Before I tell you my dilemma, I feel compelled to give some background information.
I am not naturally the world’s most generous person. Gah. I hate saying that. It makes me feel like a Scrooge, a horrible person hunched over her little pile of stuff, refusing to share. But it’s true that spontaneous giving is not my strong suit. A couple of years ago, our small group members took a quiz to determine our spiritual gifts, and “Giver” was one of my lowest scores. (“Administrator” was low too. Apparently I am not very organized. Who knew!)
I was the type of child who, when she likes something she’s eating, eats it as fast as she can so she can have seconds. And worries the whole time that someone else will eat it all first.
I have made progress in this area. I give generously to my church, and feel good about it. I donate a LOT of nice things to charities instead of trying to sell them (not that there’s anything wrong with garage sales or eBay, but donating is better for me because of my “problem” and also because I’m not very organized, remember, and it’s easier to just get it out of the house.) I give to other charities when I can, and I look forward to being able to afford more. I will keep my friends’ kids for free, and I’ll cook for you any day without wanting anything in return.
But there is one thing I want to keep to myself—I just don’t want to share it. And when my child asks for it, I feel selfish, but I still want to say no, THAT’S MINE.
I have a small stash of scrapbooking supplies, and whenever I scrap, I get the box out and look through it to see what I might want to use. If Miss Pink is anywhere around, she looks at what I have and starts getting the “wants.” And I have to fight the urge to say, “Go away and stop trying to take my stuff!”
It makes me feel terrible. I’m a mother, and what do mothers do? We give to our children; sometimes the giving feels unending. I’ve given up a lot for my kids: a potential academic career; my body for a couple of years at a time; months worth of sleep; vacations and jewelry that I could afford if I were childless; time to write more; chocolate that was headed for my mouth when they asked for it. I don’t regret any of this. I do wish I had the ability to withhold something so simple without feeling guilty about it.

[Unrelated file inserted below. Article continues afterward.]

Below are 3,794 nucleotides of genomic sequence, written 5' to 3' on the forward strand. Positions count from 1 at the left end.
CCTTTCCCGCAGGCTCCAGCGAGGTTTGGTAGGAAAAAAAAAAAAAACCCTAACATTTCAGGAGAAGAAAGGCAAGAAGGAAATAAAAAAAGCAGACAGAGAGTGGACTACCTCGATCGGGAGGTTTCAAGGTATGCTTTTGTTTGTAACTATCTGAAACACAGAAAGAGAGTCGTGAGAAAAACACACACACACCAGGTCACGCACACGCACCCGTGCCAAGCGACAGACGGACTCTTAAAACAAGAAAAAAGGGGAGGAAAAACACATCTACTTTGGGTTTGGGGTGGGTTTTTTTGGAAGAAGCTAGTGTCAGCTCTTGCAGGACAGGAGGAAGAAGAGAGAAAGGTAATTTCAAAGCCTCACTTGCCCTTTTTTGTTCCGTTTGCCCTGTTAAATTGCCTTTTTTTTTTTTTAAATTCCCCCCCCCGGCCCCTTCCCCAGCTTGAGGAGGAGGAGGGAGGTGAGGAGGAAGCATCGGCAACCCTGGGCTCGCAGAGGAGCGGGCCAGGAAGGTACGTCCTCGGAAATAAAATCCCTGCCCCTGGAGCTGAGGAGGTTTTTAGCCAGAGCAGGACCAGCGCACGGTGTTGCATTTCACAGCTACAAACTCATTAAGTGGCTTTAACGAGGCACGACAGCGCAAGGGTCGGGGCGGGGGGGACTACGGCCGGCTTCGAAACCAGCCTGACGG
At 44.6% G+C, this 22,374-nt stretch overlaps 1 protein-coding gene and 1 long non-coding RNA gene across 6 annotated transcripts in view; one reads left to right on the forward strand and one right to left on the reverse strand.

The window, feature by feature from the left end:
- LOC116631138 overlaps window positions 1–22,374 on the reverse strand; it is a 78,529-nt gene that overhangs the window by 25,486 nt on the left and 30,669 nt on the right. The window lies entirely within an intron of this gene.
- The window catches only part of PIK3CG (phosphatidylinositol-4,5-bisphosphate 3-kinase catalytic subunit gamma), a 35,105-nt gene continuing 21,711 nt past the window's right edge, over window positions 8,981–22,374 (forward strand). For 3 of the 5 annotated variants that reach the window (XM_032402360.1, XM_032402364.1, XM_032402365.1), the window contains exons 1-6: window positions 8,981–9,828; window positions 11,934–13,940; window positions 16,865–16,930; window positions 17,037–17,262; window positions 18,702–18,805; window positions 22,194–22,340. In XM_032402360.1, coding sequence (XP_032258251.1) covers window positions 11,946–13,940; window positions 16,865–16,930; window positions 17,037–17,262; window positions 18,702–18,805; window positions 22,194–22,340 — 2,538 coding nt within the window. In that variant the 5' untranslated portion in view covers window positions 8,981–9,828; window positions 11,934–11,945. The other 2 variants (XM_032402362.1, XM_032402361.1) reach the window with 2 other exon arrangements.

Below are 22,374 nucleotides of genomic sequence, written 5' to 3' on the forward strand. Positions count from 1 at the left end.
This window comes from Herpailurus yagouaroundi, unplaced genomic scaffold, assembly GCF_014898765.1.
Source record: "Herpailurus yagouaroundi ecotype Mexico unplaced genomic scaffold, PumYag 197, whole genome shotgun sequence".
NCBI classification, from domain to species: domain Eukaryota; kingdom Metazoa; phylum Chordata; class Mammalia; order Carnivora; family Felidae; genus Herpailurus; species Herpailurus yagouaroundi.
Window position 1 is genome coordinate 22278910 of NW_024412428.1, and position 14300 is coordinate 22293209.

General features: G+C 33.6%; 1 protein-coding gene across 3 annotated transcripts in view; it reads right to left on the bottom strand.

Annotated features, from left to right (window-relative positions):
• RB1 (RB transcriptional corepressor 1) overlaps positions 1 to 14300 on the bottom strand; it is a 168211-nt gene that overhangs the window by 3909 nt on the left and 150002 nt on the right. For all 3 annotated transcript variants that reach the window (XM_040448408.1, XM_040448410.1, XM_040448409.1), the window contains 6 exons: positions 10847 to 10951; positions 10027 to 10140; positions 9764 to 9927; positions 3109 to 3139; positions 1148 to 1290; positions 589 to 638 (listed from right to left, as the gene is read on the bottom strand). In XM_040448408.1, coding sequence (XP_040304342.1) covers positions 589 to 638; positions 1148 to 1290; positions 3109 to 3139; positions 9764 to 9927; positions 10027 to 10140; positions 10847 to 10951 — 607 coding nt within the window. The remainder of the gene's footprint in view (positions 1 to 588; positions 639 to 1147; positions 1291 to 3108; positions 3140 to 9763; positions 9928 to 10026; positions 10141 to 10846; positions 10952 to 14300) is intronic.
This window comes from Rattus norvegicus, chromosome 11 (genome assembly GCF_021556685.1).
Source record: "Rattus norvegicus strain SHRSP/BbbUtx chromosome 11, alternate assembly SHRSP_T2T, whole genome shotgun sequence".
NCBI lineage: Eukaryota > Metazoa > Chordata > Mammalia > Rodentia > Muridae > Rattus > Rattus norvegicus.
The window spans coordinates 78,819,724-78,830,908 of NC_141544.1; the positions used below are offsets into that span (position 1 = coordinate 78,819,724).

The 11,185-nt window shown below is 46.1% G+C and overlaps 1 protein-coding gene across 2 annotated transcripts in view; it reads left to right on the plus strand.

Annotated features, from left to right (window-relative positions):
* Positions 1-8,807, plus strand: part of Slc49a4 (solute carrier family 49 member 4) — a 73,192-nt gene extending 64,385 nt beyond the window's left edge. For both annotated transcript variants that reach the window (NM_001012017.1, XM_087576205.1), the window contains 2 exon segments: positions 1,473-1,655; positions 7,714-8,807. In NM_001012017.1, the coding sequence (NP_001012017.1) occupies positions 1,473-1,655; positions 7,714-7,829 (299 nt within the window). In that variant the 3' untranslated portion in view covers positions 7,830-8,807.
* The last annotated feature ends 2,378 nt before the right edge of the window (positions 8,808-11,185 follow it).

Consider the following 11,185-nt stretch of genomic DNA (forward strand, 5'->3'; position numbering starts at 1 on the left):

The more I say “No, you can’t have that unopened package of stickers that cost $3.99”—scrapbooking supplies are expensive, y’all—the more Miss P hangs around and whines, “I wish I could have that” and then I snap, “Well, you can’t” and she says, “I just said I wish” with these pitiful eyes and I think, God, Alison, look how stingy you are with your own child!
(She does that “I wish” thing a lot lately about anything she knows I can’t or won’t let her do and it drives me CRAZY.)
The truth is, I do let her have things—I give her pieces of paper and stickers I’m not going to use, so she probably thinks there’s no harm in asking for the good stuff. Truly the issue is not her acquisitiveness—it seems normal for a girl her age—but my reaction to it. Why do I feel guilty when I believe we shouldn’t have to share absolutely everything (I don’t make her and her brother share their most special loveys, for example)?
When I gave birth to her, I found out what it was to become a mother. To give myself over to doing nothing but caring for such a needy, demanding little person. And then to do it all over again with another baby. “Mama” has become my identity to the point where the spaces in which I can exercise my own creativity and selfhood have become little islands where I perch and “do my own thing” for an hour here or there. (I’ve never thought about it before—I just realized that it’s ironic that I want to be away from my kids to write or scrapbook…about my kids. I might want to do something about that.)
Anyway, I will probably keep doing what I have been doing, which is to explain that I don’t give away my new stuff until I see if I need it or not. I hope that by writing about it, I may be able to explain it more patiently instead of ripping it out of her hands and saying, “Just STOP digging through my stuff!” And of course, when I get to go to a scrapbooking day at my church, I just savor the time to use the underworked right side of my brain without anyone pushing my guilt button.